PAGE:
Justine Clarke hits the road with some of Australia’s greatest musos

“You know when you find the first person that speaks to you?” asks actor Justine Clarke. For her, it was American country singer Loretta Lynn, a surprising choice for a city-based teenager on the other side of the world. But Clarke was an aspiring muso and the legendary Lynn struck a chord.

“It’s simple story-telling but it has a mythological aspect to it,” Clarke says. “A lot of her songs are about growing up in a very poor family: she’s a coalminer’s daughter in the backwaters of the American south and from there, creating her own legend. As a young artist, that’s a very inspiring story to hear.

“So many things — her very direct and honest, beautiful singing voice. The other aspect of that is it was a music from far away; it wasn’t something I felt connected to in my own country.”

Justine Clarke has a personal connection to country music.

A fan of the genre with a curious mind, Clarke is an ideal choice to host Going Country, ABC TV’s two-part documentary tracing the evolution of Australian country music. Her first band, the Honkytonk Angels, was country. She describes her role in the show as something other than presenter. “That’s the part the audience sees but there’s this immersive element — it’s a collaborative process with producers and writers and directors,” she says — and the interviewees, of course.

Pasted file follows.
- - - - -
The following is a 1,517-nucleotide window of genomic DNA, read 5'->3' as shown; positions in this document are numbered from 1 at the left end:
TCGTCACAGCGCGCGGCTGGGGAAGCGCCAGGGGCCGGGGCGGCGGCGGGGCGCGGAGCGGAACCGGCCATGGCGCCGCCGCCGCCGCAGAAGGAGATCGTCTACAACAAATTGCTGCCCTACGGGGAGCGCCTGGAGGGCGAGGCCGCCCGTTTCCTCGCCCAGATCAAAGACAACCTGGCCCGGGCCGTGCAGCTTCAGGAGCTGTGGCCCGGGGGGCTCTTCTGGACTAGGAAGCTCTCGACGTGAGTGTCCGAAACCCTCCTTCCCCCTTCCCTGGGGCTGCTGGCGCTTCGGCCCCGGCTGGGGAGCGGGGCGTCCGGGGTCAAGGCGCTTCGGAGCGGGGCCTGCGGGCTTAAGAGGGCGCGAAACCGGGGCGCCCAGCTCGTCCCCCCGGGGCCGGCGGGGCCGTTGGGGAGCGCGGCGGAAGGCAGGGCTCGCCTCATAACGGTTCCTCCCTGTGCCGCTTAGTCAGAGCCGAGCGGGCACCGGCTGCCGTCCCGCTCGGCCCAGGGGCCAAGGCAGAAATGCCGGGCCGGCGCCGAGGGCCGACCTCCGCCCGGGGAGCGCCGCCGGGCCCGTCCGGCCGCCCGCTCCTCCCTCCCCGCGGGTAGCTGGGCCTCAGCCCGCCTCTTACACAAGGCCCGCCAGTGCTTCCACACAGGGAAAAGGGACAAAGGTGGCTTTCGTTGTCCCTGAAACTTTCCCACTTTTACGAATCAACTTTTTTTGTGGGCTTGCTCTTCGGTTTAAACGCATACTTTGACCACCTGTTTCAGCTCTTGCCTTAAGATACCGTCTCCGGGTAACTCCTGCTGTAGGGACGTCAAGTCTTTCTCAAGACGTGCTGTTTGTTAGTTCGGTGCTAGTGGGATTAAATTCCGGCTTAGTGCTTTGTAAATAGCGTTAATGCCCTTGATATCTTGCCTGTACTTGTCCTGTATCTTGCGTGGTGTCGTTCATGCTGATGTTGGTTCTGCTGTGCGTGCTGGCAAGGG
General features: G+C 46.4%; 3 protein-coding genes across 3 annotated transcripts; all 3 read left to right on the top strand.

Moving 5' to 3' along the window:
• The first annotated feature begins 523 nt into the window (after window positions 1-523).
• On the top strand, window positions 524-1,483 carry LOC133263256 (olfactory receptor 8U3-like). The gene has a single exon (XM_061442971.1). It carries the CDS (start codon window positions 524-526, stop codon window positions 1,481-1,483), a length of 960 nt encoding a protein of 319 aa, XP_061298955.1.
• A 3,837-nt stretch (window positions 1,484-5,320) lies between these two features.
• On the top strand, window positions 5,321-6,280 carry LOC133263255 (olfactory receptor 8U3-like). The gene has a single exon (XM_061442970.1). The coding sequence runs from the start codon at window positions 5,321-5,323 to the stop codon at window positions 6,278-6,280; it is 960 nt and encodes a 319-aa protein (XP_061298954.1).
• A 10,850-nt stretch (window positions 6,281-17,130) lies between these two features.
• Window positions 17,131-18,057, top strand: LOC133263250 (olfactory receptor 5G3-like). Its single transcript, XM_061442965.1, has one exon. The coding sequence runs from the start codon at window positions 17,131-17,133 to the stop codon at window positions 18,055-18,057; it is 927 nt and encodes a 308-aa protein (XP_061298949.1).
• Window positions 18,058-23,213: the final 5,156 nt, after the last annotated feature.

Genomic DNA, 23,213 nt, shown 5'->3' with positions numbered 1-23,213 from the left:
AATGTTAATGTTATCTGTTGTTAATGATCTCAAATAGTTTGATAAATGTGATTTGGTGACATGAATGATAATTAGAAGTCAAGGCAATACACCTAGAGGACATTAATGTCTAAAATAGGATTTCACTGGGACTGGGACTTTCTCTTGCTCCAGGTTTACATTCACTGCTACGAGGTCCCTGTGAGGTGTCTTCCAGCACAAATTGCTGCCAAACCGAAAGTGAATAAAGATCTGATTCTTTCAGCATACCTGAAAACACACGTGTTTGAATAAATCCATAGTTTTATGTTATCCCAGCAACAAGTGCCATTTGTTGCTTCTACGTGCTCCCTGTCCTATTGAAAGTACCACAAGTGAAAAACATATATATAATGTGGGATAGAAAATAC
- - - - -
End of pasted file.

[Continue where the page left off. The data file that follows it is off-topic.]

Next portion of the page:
Clarke hits the road in a 1959 FC Holden and travels through regional NSW, parts of Victoria and then Melbourne and Sydney. Along the way, she interviews Kasey Chambers, Paul Kelly, Troy Cassar-Daley and Fanny Lumsden, among others. She likens rolling into a place with a film crew to the circus hitting town: “People are always so overjoyed to see you and they always want to give you as many honest and insightful answers as they can. For me, it’s a really immersive way of learning.”

“This trip was very special for me — it made me feel I could own it. Because I was from the city, I hadn’t felt like I could claim [country music],” Clarke says. “To hear this way of story-telling, to hear all these artists and academics speak about it, I just felt it was part of me and I was allowed to be part of that story.”

Clarke and singer/songwriter Emily Wurramara.

Director Kriv Stenders was the opposite of Clarke — not a fan of the genre until a few years ago when he made a documentary about Slim Dusty and his wife Joy McKean. Best-known for Red Dog, Stenders says he felt he’d only scratched the surface of country music, so welcomed the chance to dig deeper.

“I had my country music epiphany on that film and sort of fell in love with the whole genre,” he says. “You may have an opinion about country music or maybe a prejudice about it, but they are brilliant songs. Like all great art, it’s deceptively simple … I realised they are incredible songs, beautifully written and timeless. Ultimately, they are always about story. That’s what I connected to as an art form.”

The project was slightly daunting, given the breadth of the subject and just two hours of show time to play with. “My idea was to pick six iconic songs and build a history around them, to explore themes and ideas instead of a chronological history,” he says.